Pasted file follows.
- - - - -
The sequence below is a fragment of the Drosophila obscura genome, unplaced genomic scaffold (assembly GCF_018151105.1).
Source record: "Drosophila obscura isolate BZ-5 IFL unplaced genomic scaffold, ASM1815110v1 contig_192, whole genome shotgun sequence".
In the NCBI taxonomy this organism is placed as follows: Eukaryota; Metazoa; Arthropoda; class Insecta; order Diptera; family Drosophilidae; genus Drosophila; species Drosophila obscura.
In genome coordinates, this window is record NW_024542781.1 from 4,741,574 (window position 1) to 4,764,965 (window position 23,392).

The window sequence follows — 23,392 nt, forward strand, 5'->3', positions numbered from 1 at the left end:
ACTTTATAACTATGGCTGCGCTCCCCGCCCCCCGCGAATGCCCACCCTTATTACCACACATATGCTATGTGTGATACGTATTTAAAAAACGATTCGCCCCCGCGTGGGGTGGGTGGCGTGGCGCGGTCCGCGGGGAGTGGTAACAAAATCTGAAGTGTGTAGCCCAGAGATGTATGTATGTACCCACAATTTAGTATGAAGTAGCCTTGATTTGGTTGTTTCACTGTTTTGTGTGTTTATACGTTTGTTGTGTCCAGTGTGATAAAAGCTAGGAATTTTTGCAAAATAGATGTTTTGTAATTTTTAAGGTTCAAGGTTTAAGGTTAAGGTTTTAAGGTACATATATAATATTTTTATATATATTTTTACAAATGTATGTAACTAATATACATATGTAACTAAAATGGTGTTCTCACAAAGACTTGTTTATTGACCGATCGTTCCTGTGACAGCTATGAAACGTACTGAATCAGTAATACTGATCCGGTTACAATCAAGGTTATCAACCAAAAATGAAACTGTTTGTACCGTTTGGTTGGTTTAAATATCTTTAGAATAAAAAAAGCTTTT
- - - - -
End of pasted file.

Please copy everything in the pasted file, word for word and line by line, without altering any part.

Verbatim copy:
The sequence below is a fragment of the Drosophila obscura genome, unplaced genomic scaffold (assembly GCF_018151105.1).
Source record: "Drosophila obscura isolate BZ-5 IFL unplaced genomic scaffold, ASM1815110v1 contig_192, whole genome shotgun sequence".
In the NCBI taxonomy this organism is placed as follows: Eukaryota; Metazoa; Arthropoda; class Insecta; order Diptera; family Drosophilidae; genus Drosophila; species Drosophila obscura.
In genome coordinates, this window is record NW_024542781.1 from 4,741,574 (window position 1) to 4,764,965 (window position 23,392).

The window sequence follows — 23,392 nt, forward strand, 5'->3', positions numbered from 1 at the left end:
ACTTTATAACTATGGCTGCGCTCCCCGCCCCCCGCGAATGCCCACCCTTATTACCACACATATGCTATGTGTGATACGTATTTAAAAAACGATTCGCCCCCGCGTGGGGTGGGTGGCGTGGCGCGGTCCGCGGGGAGTGGTAACAAAATCTGAAGTGTGTAGCCCAGAGATGTATGTATGTACCCACAATTTAGTATGAAGTAGCCTTGATTTGGTTGTTTCACTGTTTTGTGTGTTTATACGTTTGTTGTGTCCAGTGTGATAAAAGCTAGGAATTTTTGCAAAATAGATGTTTTGTAATTTTTAAGGTTCAAGGTTTAAGGTTAAGGTTTTAAGGTACATATATAATATTTTTATATATATTTTTACAAATGTATGTAACTAATATACATATGTAACTAAAATGGTGTTCTCACAAAGACTTGTTTATTGACCGATCGTTCCTGTGACAGCTATGAAACGTACTGAATCAGTAATACTGATCCGGTTACAATCAAGGTTATCAACCAAAAATGAAACTGTTTGTACCGTTTGGTTGGTTTAAATATCTTTAGAATAAAAAAAGCTTTT